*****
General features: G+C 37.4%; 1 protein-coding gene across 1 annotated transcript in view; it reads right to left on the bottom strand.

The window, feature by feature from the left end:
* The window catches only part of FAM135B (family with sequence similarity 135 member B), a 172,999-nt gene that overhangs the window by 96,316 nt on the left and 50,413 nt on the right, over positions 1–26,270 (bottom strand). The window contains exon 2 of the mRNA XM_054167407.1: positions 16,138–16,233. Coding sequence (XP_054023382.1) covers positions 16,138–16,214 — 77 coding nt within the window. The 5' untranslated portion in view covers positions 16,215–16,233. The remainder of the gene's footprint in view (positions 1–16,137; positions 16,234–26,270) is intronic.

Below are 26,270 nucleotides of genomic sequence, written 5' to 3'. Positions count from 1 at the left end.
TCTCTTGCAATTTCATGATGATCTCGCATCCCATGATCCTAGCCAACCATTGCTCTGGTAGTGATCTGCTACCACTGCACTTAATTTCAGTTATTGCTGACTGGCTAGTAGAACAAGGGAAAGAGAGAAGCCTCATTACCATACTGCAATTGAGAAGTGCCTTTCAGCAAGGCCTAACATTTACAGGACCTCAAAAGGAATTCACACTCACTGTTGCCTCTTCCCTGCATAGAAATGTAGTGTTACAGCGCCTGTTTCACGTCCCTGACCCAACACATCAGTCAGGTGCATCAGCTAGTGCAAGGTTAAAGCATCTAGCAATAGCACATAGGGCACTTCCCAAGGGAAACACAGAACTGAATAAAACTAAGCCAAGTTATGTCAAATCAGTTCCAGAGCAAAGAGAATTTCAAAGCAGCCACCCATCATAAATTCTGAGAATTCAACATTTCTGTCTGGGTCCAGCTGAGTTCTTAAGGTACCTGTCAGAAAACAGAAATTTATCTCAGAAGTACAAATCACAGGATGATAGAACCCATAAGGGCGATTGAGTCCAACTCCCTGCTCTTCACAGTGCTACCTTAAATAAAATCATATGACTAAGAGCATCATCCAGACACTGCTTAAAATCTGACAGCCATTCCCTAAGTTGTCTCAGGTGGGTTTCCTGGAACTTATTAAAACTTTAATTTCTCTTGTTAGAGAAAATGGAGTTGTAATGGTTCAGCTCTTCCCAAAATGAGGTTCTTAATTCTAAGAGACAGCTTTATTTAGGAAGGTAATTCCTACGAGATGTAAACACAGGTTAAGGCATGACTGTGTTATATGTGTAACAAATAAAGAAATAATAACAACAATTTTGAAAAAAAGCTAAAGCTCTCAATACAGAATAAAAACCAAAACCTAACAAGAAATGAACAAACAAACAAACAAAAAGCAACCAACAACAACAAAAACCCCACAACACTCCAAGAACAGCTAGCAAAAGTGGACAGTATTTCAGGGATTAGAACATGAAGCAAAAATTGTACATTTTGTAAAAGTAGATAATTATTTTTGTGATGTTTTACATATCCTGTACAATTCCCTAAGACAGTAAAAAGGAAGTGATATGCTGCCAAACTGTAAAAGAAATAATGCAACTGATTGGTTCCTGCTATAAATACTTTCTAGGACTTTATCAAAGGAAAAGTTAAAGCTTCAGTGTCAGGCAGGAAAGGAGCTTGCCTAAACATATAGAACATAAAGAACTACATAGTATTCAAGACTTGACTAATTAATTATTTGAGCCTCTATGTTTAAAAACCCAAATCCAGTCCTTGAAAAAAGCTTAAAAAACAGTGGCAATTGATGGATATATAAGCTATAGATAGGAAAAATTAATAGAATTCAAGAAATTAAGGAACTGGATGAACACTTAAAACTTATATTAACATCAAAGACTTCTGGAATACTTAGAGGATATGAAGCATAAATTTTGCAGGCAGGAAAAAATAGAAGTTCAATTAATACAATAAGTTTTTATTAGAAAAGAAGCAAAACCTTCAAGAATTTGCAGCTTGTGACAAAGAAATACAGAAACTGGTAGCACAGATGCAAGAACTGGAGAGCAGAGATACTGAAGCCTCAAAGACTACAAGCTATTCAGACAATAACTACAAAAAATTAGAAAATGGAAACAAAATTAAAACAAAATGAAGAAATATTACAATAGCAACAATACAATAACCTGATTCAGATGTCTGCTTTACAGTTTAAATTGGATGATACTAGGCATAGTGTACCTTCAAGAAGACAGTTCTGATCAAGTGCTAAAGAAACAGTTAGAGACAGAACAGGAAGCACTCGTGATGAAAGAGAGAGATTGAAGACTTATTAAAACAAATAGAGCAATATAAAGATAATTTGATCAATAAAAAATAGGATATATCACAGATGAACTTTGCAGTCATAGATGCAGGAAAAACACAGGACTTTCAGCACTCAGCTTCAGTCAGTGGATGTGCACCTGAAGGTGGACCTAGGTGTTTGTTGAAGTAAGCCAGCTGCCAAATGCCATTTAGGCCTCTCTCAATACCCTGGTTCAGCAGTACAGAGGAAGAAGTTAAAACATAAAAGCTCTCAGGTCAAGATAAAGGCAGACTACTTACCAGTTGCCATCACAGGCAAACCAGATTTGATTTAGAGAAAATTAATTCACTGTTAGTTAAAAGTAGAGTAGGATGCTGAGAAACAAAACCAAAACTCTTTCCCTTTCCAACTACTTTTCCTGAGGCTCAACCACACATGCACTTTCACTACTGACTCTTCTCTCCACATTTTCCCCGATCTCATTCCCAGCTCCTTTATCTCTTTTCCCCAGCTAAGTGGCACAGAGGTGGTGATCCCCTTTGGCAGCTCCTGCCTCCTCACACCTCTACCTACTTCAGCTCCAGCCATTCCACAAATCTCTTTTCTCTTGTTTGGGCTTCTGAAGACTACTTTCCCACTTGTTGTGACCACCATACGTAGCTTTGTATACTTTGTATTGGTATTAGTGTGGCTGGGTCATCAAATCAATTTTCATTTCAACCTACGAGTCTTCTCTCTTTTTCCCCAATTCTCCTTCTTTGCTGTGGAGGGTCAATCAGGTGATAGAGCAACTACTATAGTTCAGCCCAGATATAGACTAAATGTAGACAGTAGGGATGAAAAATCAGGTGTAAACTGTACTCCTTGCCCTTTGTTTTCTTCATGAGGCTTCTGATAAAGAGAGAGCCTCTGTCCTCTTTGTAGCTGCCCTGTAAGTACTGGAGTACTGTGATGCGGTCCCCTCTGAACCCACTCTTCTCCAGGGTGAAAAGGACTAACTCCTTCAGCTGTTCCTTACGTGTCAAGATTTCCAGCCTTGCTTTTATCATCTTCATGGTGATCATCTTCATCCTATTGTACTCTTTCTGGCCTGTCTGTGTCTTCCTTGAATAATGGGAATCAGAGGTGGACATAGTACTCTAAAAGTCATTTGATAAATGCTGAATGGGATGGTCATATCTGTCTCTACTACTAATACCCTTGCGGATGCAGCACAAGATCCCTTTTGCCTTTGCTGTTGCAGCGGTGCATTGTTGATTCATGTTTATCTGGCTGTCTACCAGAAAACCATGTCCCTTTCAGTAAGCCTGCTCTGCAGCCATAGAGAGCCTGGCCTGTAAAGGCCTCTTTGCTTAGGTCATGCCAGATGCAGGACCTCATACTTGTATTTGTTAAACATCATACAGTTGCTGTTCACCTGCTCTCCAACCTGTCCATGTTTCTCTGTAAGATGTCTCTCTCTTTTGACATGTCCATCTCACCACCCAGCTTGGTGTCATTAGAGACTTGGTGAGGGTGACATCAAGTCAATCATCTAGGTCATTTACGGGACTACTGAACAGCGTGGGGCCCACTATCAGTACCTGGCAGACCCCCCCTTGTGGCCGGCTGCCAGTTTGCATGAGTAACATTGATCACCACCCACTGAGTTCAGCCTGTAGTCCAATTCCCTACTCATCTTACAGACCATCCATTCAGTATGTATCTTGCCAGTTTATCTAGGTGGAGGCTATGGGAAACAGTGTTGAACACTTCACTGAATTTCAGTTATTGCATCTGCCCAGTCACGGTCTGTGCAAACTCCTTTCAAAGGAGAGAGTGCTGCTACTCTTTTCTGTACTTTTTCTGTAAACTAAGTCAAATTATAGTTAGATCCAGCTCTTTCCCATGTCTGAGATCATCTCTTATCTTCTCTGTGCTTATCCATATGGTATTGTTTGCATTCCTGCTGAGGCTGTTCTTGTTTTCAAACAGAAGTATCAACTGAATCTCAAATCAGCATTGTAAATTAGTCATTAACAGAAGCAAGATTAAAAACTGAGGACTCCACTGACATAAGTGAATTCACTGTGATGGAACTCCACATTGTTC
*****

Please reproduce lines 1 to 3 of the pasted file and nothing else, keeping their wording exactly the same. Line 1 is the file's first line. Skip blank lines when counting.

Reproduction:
General features: G+C 37.4%; 1 protein-coding gene across 1 annotated transcript in view; it reads right to left on the bottom strand.

The window, feature by feature from the left end:
* The window catches only part of FAM135B (family with sequence similarity 135 member B), a 172,999-nt gene that overhangs the window by 96,316 nt on the left and 50,413 nt on the right, over positions 1–26,270 (bottom strand). The window contains exon 2 of the mRNA XM_054167407.1: positions 16,138–16,233. Coding sequence (XP_054023382.1) covers positions 16,138–16,214 — 77 coding nt within the window. The 5' untranslated portion in view covers positions 16,215–16,233. The remainder of the gene's footprint in view (positions 1–16,137; positions 16,234–26,270) is intronic.